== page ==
I went back to the Island in the 1990s with a hope of staying, but it was too late. Despite the insularity of Victorians, the disease had spread across the Georgia Straight. The little old ladies in the flowered hats and gloves had died and few of them had children to maintain the old culture. All that was left was a tawdry facsimile, a kind of parody of the old English colonial life I had known and loved, plastered on government tourist brochures.

Someone had destroyed the Shire from within and had turned it into a kind of Hobbit theme park. You could take tea at the Empress Hotel followed by a tour of the Garden City in a red double decker bus, but there was no more social reality behind it.

That social reality, as I finally understood in my 30s, was Christendom, the civilisation that the Church had sponsored, and the disease is killing it everywhere.

In those disaster movies, the hero is usually one whistleblower and very often he spends the whole course of the movie trying to tell everyone what’s going to happen. He is nearly always an Everyman kind of person, just a regular bloke with a normal job who finds out about the coming catastrophe for no reason he can really understand, and who can do nothing to stop it. In nearly every film, after sounding the general alert, he ends up rescuing a few members of his own family, and watching helplessly as the comet hits the earth.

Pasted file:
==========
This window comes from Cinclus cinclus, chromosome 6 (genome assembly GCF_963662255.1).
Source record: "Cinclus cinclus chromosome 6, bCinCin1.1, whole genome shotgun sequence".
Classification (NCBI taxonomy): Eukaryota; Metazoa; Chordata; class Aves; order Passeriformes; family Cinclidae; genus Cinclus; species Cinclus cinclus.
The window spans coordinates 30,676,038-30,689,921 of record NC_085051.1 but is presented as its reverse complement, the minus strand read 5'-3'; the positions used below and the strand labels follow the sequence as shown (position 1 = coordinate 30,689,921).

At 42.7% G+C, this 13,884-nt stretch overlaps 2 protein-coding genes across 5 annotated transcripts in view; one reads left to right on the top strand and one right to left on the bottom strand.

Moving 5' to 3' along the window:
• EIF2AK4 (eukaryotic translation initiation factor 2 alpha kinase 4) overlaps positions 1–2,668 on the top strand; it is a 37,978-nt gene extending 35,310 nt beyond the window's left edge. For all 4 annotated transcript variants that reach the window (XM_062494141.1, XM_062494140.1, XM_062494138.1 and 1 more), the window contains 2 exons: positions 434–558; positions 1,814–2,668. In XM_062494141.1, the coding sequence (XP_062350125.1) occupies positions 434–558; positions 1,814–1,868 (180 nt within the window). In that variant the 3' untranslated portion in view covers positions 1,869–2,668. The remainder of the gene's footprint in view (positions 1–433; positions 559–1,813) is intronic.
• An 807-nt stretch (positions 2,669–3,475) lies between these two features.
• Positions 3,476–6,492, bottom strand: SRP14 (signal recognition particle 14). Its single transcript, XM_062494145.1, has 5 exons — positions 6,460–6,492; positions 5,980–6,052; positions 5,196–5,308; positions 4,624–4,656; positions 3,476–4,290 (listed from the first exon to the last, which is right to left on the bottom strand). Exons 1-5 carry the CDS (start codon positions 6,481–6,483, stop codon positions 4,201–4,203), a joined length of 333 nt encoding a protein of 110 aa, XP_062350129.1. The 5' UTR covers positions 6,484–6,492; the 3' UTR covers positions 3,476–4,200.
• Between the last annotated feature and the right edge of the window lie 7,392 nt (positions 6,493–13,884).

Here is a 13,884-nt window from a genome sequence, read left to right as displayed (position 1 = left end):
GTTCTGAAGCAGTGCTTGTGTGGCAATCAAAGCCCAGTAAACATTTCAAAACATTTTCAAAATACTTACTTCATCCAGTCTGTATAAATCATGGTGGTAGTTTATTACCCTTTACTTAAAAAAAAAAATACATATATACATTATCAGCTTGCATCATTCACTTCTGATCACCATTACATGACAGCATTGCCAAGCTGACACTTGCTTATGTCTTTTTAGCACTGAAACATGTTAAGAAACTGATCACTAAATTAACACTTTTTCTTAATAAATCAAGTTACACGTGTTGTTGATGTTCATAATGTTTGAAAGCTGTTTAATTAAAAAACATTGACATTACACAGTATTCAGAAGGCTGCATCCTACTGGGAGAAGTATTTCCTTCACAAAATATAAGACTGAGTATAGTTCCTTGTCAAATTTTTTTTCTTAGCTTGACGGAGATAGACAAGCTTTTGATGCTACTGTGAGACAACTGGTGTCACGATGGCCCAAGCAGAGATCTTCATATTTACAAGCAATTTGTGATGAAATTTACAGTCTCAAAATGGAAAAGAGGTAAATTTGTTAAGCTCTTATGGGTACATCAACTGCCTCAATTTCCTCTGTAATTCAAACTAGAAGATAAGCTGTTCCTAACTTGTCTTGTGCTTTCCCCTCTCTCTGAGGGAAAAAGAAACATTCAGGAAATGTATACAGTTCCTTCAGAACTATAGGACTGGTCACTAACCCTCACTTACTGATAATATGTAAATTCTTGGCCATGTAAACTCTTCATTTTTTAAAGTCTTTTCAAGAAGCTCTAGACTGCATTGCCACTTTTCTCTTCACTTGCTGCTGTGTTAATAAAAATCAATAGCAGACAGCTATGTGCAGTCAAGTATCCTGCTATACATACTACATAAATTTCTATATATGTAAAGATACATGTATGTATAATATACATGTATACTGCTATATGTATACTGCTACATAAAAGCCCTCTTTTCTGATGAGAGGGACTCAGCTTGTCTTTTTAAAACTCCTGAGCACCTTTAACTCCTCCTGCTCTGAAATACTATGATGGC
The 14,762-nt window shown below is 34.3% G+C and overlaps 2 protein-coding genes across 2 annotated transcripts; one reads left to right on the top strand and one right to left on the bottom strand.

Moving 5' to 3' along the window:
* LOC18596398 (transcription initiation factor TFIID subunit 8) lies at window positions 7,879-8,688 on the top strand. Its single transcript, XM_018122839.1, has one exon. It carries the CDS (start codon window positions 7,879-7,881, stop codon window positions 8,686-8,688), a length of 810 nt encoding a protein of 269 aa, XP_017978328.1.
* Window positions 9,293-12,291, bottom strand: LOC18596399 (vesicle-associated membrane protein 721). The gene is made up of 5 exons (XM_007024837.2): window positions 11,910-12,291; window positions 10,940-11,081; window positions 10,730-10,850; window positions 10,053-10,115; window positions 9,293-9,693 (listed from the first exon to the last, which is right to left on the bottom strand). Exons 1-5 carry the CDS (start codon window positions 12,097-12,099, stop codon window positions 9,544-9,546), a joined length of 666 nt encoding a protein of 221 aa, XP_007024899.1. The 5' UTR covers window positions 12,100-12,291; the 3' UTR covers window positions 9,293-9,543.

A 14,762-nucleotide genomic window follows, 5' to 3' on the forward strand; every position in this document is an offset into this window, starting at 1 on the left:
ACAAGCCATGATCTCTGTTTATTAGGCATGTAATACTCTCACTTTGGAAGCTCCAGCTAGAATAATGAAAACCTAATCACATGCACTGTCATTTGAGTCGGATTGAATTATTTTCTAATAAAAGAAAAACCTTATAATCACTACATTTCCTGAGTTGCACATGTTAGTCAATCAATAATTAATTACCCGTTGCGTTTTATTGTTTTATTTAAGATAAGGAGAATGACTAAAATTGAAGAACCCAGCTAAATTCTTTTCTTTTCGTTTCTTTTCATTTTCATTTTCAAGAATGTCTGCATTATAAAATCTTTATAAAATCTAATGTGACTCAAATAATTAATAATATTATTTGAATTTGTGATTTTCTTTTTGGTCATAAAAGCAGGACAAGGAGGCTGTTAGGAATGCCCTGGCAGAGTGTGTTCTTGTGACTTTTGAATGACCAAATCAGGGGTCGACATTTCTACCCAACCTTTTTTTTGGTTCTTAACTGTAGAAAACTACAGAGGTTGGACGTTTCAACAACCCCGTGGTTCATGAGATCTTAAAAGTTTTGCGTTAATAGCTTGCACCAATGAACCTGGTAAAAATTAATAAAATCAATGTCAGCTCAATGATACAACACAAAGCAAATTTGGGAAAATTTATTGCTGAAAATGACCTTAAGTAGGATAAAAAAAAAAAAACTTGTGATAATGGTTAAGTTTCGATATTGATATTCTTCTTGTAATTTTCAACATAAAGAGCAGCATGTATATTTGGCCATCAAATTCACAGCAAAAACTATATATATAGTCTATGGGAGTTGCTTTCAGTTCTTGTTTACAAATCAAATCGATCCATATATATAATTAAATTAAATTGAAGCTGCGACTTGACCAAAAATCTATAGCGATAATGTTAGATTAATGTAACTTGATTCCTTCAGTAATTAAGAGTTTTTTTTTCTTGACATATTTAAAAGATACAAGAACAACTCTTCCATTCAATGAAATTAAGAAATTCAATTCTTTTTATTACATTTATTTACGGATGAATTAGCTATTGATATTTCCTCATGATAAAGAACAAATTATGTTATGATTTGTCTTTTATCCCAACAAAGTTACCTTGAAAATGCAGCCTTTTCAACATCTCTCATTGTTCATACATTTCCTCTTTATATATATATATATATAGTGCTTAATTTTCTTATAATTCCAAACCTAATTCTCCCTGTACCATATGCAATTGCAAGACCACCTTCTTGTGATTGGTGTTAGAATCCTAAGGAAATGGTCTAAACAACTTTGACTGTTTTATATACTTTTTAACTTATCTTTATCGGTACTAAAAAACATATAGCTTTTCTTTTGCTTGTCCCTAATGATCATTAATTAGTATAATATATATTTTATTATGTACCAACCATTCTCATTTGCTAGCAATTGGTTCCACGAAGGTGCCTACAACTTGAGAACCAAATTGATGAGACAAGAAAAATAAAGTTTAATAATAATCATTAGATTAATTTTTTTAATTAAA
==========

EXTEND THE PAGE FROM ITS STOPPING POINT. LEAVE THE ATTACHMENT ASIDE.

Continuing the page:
I don’t know if Christendom, the Shire that I remember, can be saved as a global social order. If it can, I don’t know how. I don’t know what is going to happen next or what all this is going to lead to. I just know what my job is. The news we cover gets darker and more like a dystopian novel every week. And there’s more and more of it all the time. The slide into the Pacific is gaining speed.

I have lived in Europe now for six years and have watched closely as the disease has taken down structure after structure, eaten through legal, cultural and social edifices  built centuries ago, that had held up our whole world. It’s been my job to write about as much of it as possible, blaring away on Ezekiel’s Trumpet as hard as I can. I keep thinking of a line from one of those movies, Ian Holm played a scientist who discovered the Catastrophe and his last words to the hero were, “Save as many as you can.”